On the East Side of St. Paul, Xai David Yang, a practitioner of the art of getting out the vote, was looking for fellow Hmong to vote for Matt Entenza.
How does he increase his chances of finding a Hmong home?
“We look at the cars, the gardens,” Yang said. “You see the Toyotas, Hondas. We look at the side of the homes to see gardens, looking for green onions, cilantro, pumpkins.”
He points out a home with a red cloth hanging in the top of the storm door. "That's...to keep out the spirits. A shaman will have those."
And he asks the first Hmong he finds to identify others living nearby.
Yang, a senior at St. Cloud State University, knocks on a door and a young woman answers. He explains in Hmong what he’s doing – occasional lapsing into English political idioms like “makes a difference” -- and hands her an Entenza flyer. The woman looks confused. Yang tells her the governor’s job is to represent the entire state.
Yang said he hoped to hit 120 Hmong homes on Saturday, pressing a message that Entenza is an ally to them in improving government aid for education and employment.
It is part of a broader Entenza strategy to make a special push to identify minority supporters and make sure they vote. While they comprise a small slice of the Minnesota electorate, Entenza believes they could make a big difference in an election where turnout is expected to be exceptionally low.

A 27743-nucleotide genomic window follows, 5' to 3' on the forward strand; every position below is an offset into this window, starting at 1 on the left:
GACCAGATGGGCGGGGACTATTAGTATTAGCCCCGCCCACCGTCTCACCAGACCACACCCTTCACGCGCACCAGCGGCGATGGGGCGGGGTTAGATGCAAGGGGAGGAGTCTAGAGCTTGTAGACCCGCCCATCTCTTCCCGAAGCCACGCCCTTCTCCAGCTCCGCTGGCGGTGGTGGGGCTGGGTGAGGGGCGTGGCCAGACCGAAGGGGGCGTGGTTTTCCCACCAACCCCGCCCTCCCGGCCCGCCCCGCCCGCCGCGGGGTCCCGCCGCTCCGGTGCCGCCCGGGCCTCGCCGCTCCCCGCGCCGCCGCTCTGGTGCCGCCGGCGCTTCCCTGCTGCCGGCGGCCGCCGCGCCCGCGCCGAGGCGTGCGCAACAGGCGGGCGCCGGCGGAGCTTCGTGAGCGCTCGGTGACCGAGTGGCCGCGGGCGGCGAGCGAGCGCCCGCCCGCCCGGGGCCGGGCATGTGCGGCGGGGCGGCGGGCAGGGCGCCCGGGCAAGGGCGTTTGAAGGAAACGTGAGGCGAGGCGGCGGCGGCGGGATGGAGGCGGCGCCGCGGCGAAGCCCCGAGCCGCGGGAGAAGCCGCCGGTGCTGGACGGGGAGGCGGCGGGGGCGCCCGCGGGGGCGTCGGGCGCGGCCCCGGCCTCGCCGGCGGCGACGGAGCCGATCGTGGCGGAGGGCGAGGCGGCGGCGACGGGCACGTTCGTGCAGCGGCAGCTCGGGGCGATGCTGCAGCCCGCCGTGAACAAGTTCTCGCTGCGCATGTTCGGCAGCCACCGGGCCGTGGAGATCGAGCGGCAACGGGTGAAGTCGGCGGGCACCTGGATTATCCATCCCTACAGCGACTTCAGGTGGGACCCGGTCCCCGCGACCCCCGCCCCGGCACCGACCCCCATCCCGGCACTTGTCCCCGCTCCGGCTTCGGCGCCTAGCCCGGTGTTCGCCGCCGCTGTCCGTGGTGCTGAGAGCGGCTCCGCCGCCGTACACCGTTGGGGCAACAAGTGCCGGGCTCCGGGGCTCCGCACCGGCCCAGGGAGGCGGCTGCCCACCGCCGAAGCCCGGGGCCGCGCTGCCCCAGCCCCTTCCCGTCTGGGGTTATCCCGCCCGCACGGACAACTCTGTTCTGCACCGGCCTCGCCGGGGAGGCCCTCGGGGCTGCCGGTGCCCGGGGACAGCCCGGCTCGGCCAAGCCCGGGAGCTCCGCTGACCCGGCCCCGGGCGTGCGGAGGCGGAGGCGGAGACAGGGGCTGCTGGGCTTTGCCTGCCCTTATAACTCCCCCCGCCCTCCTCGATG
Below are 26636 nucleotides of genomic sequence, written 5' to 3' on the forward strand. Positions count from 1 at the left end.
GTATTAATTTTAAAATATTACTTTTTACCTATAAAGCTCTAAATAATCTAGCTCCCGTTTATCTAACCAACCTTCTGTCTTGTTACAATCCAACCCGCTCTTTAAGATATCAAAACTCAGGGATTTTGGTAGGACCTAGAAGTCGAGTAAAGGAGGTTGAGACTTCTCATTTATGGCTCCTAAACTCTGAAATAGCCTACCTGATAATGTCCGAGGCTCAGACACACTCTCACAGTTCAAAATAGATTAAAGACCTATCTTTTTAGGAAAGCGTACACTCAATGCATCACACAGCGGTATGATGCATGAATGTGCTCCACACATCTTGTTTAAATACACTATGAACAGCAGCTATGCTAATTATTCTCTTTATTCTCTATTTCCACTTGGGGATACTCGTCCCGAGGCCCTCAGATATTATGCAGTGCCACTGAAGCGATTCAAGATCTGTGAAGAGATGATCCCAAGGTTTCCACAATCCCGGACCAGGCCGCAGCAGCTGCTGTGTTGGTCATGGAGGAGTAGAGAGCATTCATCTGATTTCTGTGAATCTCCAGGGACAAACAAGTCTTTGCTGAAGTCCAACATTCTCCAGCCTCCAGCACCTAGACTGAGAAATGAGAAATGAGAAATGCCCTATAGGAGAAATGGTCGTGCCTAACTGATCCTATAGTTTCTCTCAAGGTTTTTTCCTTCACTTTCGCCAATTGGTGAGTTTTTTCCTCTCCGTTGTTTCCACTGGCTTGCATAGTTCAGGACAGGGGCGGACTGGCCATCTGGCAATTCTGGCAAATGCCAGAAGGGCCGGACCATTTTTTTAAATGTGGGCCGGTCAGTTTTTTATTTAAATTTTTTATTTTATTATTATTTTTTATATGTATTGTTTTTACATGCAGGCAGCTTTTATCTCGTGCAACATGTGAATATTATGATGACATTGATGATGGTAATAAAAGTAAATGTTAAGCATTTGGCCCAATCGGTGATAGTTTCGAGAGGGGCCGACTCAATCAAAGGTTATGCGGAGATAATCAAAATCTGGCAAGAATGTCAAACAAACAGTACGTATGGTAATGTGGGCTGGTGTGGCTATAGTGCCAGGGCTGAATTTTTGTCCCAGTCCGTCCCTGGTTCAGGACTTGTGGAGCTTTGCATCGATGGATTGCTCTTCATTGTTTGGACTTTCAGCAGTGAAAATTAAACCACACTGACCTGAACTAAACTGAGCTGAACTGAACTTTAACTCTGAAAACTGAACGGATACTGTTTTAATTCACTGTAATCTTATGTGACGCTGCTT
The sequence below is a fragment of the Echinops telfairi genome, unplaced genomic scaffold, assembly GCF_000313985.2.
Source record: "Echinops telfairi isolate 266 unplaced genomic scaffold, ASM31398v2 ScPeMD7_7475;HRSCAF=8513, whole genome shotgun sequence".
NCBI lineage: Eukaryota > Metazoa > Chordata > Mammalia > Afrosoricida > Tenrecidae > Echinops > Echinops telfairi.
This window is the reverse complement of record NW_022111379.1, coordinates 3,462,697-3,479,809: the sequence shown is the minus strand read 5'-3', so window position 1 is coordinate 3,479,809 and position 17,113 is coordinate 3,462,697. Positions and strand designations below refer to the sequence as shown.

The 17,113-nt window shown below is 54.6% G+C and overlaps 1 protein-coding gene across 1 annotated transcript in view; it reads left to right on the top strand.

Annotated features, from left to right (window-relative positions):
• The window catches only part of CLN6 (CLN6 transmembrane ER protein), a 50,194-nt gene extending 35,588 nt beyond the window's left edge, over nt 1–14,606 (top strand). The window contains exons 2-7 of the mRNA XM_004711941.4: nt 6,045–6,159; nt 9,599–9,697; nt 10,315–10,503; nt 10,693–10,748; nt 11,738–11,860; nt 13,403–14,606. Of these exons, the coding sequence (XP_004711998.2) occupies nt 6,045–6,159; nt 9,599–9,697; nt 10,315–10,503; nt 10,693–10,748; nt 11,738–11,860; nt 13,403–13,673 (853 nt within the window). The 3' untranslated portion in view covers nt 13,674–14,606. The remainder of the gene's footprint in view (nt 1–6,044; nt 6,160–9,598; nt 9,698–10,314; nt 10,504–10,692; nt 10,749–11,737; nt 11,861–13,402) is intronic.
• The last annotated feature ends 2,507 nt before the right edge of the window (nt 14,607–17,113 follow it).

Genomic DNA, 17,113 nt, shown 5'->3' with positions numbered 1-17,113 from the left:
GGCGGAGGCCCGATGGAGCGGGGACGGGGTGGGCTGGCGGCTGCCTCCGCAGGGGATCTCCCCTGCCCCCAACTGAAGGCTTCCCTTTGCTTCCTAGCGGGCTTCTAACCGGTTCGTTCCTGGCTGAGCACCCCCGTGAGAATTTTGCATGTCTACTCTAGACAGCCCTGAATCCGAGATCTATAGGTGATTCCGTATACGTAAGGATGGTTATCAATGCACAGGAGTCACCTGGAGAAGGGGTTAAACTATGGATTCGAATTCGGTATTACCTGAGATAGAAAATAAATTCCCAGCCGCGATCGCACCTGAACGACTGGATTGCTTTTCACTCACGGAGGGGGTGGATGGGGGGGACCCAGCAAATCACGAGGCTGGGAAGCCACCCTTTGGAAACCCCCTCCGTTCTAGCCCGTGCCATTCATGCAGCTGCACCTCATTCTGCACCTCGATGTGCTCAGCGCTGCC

For Yang, that means focusing on fellow Hmong and encouraging those who seem receptive to Entenza to go to the polls or vote absentee before Tuesday.
Saturday on the East Side, his method of identification usually worked well. But not always.
At one home he saw both a Toyota and a garden, but when a girl answered the door, Yang said, “Oh, this is a Karen house,” referring to another ethnic group in Southeast Asia. “Sorry.”
“We’re targeting Hmong,” he told a reporter, saying it's the most efficient way for him to reach Entenza voters. “We’re using our time wisely.”